Mars rover Opportunity knocked out as giant dust storm envelops planet

Pablo Tucker
June 16, 2018

That rover's electronic systems are thought to have frozen to death amid Mars' wintry weather.

"Not all Mars watchers are thrilled with the idea of a global dust storm, which can adversely affect ongoing missions", NASA noted in a January news release for the Reconnaissance Orbiter, which also described the precise loss-of-power scenario Opportunity now confronts.

Viking 1 images of the 1977 Mars dust storm.

In any case, Callas said the rover should be able to withstand the lowest expected temperatures without major damage. "We're concerned, but we're hopeful that the storm will clear and the rover will begin to communicate to us".

Last night Nasa detailed how a real example of such a enormous natural event left their solar-powered rover Opportunity uncontactable and in danger. The storm has been growing since the end of May with unprecedented speed.

That's where things currently stand, although John Callas of the Jet Propulsion Laboratory said "we're likely in a low-power fault right now", which implies that the rover will skip its next check-in.


Opportunity, along with its twin named Spirit, launched in 2003 and landed on Mars a year later to hunt for signs of past life.

Nonetheless, the mission team is still optimistic that the Opportunity will become operational again once the storm is over. The dust has caused a decrease in visibility, said Rich Zurek, chief scientist in the Mars Program Office at JPL, but has not otherwise affected rover operations as Curiosity is powered by a radioisotope thermoelectric generator (RTG) rather than solar panels. That means Opportunity's solar panels aren't getting enough sunlight to phone home from its Perseverance Valley location on Mars. Even in the worst of storms, only a layer of fine dust is left behind.

The main concern is dust could temporarily cover its optical instruments, managers said. If the clock also goes offline, then the rover won't know what time it is when it comes back on and could send back signals at any time.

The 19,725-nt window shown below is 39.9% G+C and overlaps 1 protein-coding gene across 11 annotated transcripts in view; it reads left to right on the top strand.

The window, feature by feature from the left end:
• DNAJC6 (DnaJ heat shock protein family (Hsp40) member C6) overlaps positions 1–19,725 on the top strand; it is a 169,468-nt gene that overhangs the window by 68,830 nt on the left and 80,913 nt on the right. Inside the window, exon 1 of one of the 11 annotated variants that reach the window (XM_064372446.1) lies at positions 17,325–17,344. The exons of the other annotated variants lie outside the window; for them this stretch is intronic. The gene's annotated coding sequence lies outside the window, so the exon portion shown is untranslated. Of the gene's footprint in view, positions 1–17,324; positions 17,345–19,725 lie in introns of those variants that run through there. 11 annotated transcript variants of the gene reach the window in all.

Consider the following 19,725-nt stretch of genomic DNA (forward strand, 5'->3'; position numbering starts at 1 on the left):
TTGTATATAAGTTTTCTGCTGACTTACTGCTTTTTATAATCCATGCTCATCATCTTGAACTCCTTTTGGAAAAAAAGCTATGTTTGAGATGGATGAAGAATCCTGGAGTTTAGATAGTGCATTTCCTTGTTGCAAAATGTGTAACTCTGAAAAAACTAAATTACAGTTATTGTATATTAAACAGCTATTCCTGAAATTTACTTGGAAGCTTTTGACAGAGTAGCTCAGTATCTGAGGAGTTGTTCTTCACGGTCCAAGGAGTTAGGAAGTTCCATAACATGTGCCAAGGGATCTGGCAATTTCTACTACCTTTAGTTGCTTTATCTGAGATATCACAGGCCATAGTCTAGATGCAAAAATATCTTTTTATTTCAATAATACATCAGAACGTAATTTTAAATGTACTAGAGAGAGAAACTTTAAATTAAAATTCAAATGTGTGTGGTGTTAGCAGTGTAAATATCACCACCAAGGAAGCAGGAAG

When the storm was first detected, Opportunity's batteries were delivering 645 watt hours of energy as it explored a channel-like depression in the rim of a large crater. It jumped back into action after awakening from its deep self-protecting slumber.

There is a possibility that the rover might lose so much power that it can't maintain its internal clock, which would make recovery more hard, but still possible.

And there isn't any danger of the rover being buried by dust, although clearing it off once the storm subsides may be another challenge.


However, although winds can reach 113 kilometres per hour - almost hurricane force - the Martian atmosphere is so thin that while the wind can lift dust off the surface, it could not topple a spacecraft.

"The good news there is that the dust storm has warmed temperatures on Mars", Callas says.

Despite the lack of sunlight to generate power, Callas said he was optimistic that the rover, which has been operating for more than 14 years on the surface, would survive the storm. "It just doesn't get any better than that". By now, two weeks later, the dust storm is nearly completely blotting out the Sun!

Nasa has declared a "spaceship emergency" after losing contact with a Mars Rover caught in a big dust storm.

NASA says the solar-powered craft stopped responding on June 12, but all hope isn't lost.


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